Will & Able Home Essentials Gift Box ($43): OK, home cleaning products, much like dish cloths, aren’t necessarily the sexiest of Christmas gifts, but this one comes in a lovely gift box with a Christmas card from you and the team at Will & Able, and it is very worth it. In this country, disabled people are more than twice as likely to be unemployed. Will & Able are a social enterprise aiming to create 100 jobs for disabled New Zealanders. Their refill system saves a lot of waste in itself, plus all of the Will & Able packaging is made entirely from recycled New Zealand milk bottles. You can then reuse them, or send them back to Will & Able to be reincarnated in time for next Christmas.

Nisa Men’s range ($49-$65): Nisa’s women’s undies were in the very first version of this gift guide, back in the halcyon days of 2018. They’re still sustainable, still transparent, still employing women from refugee and migrant backgrounds, but over the last four years their range has expanded to include socks, swimwear, face masks, tops, pants, and this range of men’s undies. To paraphrase the immortal words of Tim Minchin, the old combination of socks, jocks and chocolates is just fine by many, and here’s where you can find that last one.

Made of Tomorrow Daily or Weekly Diary ($59-$79): At the start of the first lockdown, I decided to cheer myself up by reading the diaries of Samuel Pepys, detailing life in plague-ridden 17th century London. I was a great laugh around then, that’s for sure. Luckily, I had been gifted one of these excellent diaries, so when I was inspired to follow in Pepys’ footsteps I was all prepared. These diaries are handmade in Aotearoa from sustainable materials and completely recyclable (just in case yours doesn’t end up in the Turnbull Library for all posterity, but I’m still holding out hope). You can even have it monogrammed! 

From left to right: Reca, Richmond Plains wine, Studio Dexterity.

Budget category: Red – action will need to be taken to prevent an unsustainable amount of disposable income ($100+)

Case of Richmond Plains wine (approximately $135 depending on varieties): Richmond Plains are a vegan and organic vineyard near Nelson. There are six different varieties in their repertoire, so you can put together a case to suit the tastes of your lucky giftee. If that isn’t your cup of wine, then another vineyard engaging in excellent vegan, organic, and bio-dynamic practices are Te Whare Ra. Their range is slightly pricier but includes additional varieties like Gewürztraminer. You could also throw in one of their lovely bee-themed t-shirts for extra points.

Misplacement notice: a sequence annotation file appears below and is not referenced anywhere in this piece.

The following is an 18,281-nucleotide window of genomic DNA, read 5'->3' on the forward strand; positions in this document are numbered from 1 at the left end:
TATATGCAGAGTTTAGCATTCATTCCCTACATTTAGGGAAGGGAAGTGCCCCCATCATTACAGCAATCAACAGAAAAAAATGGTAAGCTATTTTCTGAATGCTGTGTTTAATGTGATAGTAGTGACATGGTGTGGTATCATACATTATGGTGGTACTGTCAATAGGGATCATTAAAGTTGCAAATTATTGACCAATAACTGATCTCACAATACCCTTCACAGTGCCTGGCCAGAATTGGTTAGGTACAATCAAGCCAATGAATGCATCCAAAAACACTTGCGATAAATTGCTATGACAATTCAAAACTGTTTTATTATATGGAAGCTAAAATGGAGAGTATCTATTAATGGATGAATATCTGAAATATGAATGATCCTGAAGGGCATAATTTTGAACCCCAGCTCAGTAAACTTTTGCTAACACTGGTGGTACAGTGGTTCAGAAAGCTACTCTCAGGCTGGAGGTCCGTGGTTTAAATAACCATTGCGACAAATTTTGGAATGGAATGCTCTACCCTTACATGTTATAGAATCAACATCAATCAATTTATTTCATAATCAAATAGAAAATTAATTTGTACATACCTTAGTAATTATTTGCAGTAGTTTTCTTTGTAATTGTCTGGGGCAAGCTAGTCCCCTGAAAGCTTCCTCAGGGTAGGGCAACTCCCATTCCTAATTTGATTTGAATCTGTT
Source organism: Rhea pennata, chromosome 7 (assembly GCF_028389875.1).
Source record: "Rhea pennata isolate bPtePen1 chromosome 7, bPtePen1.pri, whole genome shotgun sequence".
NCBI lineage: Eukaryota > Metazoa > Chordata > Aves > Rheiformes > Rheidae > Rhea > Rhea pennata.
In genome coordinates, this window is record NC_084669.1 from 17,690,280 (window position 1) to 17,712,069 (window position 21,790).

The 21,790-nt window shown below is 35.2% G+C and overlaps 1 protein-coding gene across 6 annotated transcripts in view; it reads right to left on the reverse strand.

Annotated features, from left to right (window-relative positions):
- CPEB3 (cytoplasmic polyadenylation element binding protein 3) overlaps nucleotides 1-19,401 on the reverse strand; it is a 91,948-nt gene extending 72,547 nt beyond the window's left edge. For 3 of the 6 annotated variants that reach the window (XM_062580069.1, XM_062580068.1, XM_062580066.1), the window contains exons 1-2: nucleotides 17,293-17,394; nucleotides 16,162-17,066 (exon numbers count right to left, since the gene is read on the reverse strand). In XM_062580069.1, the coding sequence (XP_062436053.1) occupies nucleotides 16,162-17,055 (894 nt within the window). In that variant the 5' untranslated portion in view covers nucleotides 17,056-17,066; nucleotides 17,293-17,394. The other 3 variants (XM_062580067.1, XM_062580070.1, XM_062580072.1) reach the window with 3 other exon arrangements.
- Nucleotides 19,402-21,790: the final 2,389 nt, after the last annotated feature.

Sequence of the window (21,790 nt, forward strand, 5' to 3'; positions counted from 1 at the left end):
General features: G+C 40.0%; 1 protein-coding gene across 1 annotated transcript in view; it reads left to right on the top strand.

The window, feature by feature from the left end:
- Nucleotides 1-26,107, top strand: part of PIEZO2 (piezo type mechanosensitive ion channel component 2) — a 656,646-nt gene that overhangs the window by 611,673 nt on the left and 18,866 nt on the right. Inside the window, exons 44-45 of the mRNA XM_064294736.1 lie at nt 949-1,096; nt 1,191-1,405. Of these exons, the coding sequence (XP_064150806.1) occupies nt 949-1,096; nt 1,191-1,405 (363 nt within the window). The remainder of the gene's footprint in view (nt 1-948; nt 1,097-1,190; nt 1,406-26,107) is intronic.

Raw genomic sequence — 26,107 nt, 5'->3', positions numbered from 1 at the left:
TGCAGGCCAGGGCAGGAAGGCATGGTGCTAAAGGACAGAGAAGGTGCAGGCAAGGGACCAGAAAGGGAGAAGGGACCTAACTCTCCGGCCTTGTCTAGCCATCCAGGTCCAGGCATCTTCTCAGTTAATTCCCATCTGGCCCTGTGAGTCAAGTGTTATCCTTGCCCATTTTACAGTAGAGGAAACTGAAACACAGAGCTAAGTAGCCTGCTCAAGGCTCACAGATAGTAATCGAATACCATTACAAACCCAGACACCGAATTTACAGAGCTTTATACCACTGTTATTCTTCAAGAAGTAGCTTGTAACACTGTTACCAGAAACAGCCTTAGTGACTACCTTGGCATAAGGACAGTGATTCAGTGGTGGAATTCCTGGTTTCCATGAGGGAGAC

Long and short chain choker by Reca ($149): The jewellery answer to Nisa undies, Reca are a New Zealand business whose own pieces are handcrafted by former refugees for a living wage here in Aotearoa. They also source items from two other great social enterprises overseas, like these stunning wool bags, made by a Peruvian NGO that works with pregnant teenagers. Their supply chain is rigorously ethical and sustainable, as are their own creations and packaging. 

Become a Lord or Lady ($320): Ok, this one isn’t technically in New Zealand but it will create 10 square feet of nature reserve which will cancel out the gift miles on your Plot ID card being posted from Northern Ireland. You can also print the certificate at home so no one will miss out on something to unwrap on Christmas Day. Pay $320 and your giftee will become (for example) Lord Paterson or Lady Hamlin of Ardmore. You will be helping a collective create and protect a nature reserve near Derry, preserving habitats for red squirrels, fox, deer, badger, 15 different bird species and over 200 insect species. It’s a pretty fun way to engage in conservation efforts, and a good option for those “person who has everything” giftees. 

Artwork from Studio Dexterity ($100 – $1,000): Studio Dexterity are a social enterprise supporting emerging New Zealand artists in their first five years post-degree. They have a showroom in Waikuku, North Canterbury, but they also have an extensive online shop to source the right gift choice, whether that’s a giant ceramic pear, Stonehenge made from bread tags, or something easier to hang on a wall like a painting by Jessica Ross (Taranaki, Ngā Māhanga), exploring tūrangawaewae and the Blueskin Bay area of Otago.

The wrapping and the rest

Regular readers of this guide will know that these recommendations come from a deeply ingrained need to give and receive physical things to be unwrapped at Christmas, but of course, the donated-goat genre of gift is also a great option. For example, you can donate Covid-19 vaccinations via Unicef, or buy a coat for the refugee camps in Calais and the surrounding areas.

If I’m indulging my love of wrapping and unwrapping though, then I’d better provide sustainable ways to wrap [insert obligatory joke about festive rappers here]. I stand by my life hack from last year for parents; using your kids’ artistic creations to wrap everything (patent pending). If that’s not an option though, then the eco range from Ribbon and Blues could be for you.

If you’re feeling a bit fancier, The Waste Free Home have reusable gift wrap options. To round it all off, you can order packs of eight gift tags, handmade by Emma Ferens, a young woman with Down syndrome living in Tāmaki Makaurau. 

And that’s the list for another year! I hope you have a safe, harmonious Christmas with your loved ones in 2021, and that Santa brings you good things. You’ve almost certainly saved lives this year, which is a guaranteed entry onto the Nice List.

Keep going!